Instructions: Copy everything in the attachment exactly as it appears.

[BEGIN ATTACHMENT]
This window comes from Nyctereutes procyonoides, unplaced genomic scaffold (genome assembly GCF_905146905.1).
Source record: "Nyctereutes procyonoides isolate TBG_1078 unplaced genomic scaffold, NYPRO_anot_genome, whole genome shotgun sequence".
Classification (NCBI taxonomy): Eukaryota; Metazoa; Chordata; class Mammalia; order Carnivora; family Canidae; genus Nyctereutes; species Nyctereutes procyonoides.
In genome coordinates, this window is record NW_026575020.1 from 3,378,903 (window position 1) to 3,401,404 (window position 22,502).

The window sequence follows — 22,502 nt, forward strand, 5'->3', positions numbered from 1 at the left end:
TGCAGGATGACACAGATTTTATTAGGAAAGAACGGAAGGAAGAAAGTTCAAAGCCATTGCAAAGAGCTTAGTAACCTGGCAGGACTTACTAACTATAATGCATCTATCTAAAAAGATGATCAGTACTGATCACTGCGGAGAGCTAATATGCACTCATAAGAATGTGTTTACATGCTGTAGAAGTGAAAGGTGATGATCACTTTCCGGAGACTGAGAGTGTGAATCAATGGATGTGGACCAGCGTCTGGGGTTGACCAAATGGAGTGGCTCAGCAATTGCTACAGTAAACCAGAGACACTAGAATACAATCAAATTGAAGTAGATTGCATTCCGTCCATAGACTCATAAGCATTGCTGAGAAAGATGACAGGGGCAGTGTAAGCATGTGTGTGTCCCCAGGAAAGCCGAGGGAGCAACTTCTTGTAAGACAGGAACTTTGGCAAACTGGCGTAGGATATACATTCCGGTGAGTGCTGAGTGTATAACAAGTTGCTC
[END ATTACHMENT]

This window comes from Nyctereutes procyonoides, unplaced genomic scaffold (genome assembly GCF_905146905.1).
Source record: "Nyctereutes procyonoides isolate TBG_1078 unplaced genomic scaffold, NYPRO_anot_genome, whole genome shotgun sequence".
Classification (NCBI taxonomy): Eukaryota; Metazoa; Chordata; class Mammalia; order Carnivora; family Canidae; genus Nyctereutes; species Nyctereutes procyonoides.
In genome coordinates, this window is record NW_026575020.1 from 3,378,903 (window position 1) to 3,401,404 (window position 22,502).

The window sequence follows — 22,502 nt, forward strand, 5'->3', positions numbered from 1 at the left end:
TGCAGGATGACACAGATTTTATTAGGAAAGAACGGAAGGAAGAAAGTTCAAAGCCATTGCAAAGAGCTTAGTAACCTGGCAGGACTTACTAACTATAATGCATCTATCTAAAAAGATGATCAGTACTGATCACTGCGGAGAGCTAATATGCACTCATAAGAATGTGTTTACATGCTGTAGAAGTGAAAGGTGATGATCACTTTCCGGAGACTGAGAGTGTGAATCAATGGATGTGGACCAGCGTCTGGGGTTGACCAAATGGAGTGGCTCAGCAATTGCTACAGTAAACCAGAGACACTAGAATACAATCAAATTGAAGTAGATTGCATTCCGTCCATAGACTCATAAGCATTGCTGAGAAAGATGACAGGGGCAGTGTAAGCATGTGTGTGTCCCCAGGAAAGCCGAGGGAGCAACTTCTTGTAAGACAGGAACTTTGGCAAACTGGCGTAGGATATACATTCCGGTGAGTGCTGAGTGTATAACAAGTTGCTC